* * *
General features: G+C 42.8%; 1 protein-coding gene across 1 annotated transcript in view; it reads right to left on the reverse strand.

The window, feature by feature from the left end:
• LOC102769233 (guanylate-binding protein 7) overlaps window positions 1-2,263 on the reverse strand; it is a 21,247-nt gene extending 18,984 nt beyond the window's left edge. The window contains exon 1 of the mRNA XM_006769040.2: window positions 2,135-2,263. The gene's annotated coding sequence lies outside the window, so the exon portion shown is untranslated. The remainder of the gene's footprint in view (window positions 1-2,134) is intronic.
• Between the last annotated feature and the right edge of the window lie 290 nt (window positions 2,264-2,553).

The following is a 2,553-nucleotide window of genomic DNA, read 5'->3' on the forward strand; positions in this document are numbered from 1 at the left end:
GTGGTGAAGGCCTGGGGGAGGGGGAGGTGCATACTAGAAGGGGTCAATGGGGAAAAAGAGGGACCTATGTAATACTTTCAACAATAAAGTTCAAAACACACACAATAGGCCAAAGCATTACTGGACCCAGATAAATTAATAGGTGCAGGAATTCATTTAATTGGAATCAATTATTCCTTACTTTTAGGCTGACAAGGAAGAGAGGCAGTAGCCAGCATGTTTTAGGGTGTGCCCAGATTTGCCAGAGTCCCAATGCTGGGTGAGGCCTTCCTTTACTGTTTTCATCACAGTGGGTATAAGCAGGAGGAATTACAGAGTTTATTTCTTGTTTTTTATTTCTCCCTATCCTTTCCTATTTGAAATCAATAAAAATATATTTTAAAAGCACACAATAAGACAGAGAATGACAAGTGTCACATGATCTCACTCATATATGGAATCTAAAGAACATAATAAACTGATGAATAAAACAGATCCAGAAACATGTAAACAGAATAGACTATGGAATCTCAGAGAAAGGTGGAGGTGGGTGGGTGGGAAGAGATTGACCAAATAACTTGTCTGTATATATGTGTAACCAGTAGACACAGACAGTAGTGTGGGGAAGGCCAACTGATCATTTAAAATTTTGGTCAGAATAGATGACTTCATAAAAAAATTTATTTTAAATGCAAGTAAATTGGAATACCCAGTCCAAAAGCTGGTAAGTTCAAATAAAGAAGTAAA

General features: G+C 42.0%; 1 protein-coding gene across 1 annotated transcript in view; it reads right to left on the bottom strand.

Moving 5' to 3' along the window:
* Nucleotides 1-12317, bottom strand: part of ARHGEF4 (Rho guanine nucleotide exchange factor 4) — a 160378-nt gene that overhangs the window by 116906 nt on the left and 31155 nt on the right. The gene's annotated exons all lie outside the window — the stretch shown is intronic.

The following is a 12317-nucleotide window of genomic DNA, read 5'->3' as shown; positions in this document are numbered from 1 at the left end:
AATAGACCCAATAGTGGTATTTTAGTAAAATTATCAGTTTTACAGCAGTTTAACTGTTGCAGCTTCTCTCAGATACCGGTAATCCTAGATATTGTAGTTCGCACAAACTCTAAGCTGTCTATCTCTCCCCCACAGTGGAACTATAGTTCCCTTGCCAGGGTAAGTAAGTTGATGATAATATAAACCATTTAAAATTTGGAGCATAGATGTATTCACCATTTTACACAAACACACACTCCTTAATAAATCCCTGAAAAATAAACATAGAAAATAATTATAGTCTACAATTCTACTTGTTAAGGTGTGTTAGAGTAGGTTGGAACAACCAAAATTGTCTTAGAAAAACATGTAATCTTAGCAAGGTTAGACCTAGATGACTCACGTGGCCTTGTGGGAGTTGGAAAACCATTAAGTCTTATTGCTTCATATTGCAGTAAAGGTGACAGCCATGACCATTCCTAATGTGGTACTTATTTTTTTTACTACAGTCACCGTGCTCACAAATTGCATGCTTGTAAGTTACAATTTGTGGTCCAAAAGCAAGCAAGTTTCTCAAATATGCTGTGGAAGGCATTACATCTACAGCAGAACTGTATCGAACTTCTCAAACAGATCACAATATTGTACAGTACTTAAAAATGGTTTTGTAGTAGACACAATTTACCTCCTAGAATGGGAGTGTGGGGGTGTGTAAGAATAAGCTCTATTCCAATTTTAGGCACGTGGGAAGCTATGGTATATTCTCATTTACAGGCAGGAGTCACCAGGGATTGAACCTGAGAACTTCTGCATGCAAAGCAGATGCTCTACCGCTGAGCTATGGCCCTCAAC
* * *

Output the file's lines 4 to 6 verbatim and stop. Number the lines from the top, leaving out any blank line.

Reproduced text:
• Between the last annotated feature and the right edge of the window lie 290 nt (window positions 2,264-2,553).

The following is a 2,553-nucleotide window of genomic DNA, read 5'->3' on the forward strand; positions in this document are numbered from 1 at the left end:
GTGGTGAAGGCCTGGGGGAGGGGGAGGTGCATACTAGAAGGGGTCAATGGGGAAAAAGAGGGACCTATGTAATACTTTCAACAATAAAGTTCAAAACACACACAATAGGCCAAAGCATTACTGGACCCAGATAAATTAATAGGTGCAGGAATTCATTTAATTGGAATCAATTATTCCTTACTTTTAGGCTGACAAGGAAGAGAGGCAGTAGCCAGCATGTTTTAGGGTGTGCCCAGATTTGCCAGAGTCCCAATGCTGGGTGAGGCCTTCCTTTACTGTTTTCATCACAGTGGGTATAAGCAGGAGGAATTACAGAGTTTATTTCTTGTTTTTTATTTCTCCCTATCCTTTCCTATTTGAAATCAATAAAAATATATTTTAAAAGCACACAATAAGACAGAGAATGACAAGTGTCACATGATCTCACTCATATATGGAATCTAAAGAACATAATAAACTGATGAATAAAACAGATCCAGAAACATGTAAACAGAATAGACTATGGAATCTCAGAGAAAGGTGGAGGTGGGTGGGTGGGAAGAGATTGACCAAATAACTTGTCTGTATATATGTGTAACCAGTAGACACAGACAGTAGTGTGGGGAAGGCCAACTGATCATTTAAAATTTTGGTCAGAATAGATGACTTCATAAAAAAATTTATTTTAAATGCAAGTAAATTGGAATACCCAGTCCAAAAGCTGGTAAGTTCAAATAAAGAAGTAAA